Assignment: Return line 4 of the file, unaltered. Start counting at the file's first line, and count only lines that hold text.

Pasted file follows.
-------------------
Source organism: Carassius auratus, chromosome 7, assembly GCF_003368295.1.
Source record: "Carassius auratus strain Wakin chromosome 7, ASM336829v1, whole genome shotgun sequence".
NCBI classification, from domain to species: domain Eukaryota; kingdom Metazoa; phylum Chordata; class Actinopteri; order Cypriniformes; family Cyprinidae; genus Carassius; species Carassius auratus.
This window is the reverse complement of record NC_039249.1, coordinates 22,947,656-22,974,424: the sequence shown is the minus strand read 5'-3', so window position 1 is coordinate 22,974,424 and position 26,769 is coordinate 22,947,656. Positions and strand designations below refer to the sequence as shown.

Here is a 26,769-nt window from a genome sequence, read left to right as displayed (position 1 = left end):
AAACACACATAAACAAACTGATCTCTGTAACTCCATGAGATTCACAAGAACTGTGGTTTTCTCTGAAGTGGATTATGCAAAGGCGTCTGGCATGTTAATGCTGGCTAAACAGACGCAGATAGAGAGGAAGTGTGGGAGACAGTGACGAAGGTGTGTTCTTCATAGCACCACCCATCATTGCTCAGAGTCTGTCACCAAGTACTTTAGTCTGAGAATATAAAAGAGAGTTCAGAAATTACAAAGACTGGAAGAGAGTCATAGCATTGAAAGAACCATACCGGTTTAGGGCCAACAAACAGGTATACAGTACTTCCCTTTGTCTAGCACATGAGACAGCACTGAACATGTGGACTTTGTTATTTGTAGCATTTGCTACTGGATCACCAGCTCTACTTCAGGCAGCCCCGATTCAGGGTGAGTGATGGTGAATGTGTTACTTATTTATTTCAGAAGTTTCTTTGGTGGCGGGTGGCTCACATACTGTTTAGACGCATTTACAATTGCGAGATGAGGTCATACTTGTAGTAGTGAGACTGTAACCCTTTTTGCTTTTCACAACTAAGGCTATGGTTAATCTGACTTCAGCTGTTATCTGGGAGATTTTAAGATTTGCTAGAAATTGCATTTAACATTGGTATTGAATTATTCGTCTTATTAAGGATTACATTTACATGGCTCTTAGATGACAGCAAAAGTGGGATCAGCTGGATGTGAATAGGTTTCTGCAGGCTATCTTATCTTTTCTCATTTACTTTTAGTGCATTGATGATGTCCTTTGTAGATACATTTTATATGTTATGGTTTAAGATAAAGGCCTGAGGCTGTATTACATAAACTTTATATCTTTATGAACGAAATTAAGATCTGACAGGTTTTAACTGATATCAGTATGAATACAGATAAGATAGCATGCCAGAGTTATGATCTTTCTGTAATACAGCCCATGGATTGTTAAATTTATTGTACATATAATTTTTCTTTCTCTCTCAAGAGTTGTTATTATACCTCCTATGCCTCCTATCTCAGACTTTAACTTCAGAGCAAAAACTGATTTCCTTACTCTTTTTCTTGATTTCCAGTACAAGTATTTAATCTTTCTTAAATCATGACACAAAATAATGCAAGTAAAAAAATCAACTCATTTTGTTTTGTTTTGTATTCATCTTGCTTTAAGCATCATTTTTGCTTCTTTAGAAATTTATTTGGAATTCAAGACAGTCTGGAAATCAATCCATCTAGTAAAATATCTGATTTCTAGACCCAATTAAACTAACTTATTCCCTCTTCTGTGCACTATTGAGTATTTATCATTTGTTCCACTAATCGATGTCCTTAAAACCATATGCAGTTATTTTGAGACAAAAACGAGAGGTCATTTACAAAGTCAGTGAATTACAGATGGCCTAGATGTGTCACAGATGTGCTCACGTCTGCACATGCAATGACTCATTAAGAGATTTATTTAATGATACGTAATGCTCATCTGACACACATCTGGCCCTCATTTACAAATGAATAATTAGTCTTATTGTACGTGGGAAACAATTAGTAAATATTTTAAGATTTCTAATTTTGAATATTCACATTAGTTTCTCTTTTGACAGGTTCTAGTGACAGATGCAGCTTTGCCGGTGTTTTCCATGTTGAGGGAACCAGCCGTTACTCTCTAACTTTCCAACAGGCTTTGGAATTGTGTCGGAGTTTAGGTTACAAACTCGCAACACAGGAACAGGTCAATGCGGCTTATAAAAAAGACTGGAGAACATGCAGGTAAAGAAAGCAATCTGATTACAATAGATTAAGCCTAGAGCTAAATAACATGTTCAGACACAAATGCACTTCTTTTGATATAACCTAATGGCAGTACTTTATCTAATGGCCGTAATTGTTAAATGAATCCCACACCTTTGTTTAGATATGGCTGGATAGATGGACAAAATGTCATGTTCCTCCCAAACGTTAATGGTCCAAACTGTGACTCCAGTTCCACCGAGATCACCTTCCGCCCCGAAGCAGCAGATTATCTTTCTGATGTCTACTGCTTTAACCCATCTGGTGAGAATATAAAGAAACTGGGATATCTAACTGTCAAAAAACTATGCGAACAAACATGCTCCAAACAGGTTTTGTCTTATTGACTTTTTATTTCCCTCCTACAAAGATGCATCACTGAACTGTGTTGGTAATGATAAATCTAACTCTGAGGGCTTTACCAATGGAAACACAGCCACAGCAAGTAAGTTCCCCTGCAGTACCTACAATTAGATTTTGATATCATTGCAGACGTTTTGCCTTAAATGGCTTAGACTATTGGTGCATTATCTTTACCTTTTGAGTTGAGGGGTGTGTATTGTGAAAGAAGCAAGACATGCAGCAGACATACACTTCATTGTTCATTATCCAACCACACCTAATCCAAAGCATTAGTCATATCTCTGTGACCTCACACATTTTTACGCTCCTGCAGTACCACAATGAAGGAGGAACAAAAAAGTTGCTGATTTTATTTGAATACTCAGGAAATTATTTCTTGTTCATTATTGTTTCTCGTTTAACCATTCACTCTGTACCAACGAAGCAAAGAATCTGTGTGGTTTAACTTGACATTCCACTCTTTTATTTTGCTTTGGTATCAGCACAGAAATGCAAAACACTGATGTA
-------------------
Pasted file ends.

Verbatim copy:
This window is the reverse complement of record NC_039249.1, coordinates 22,947,656-22,974,424: the sequence shown is the minus strand read 5'-3', so window position 1 is coordinate 22,974,424 and position 26,769 is coordinate 22,947,656. Positions and strand designations below refer to the sequence as shown.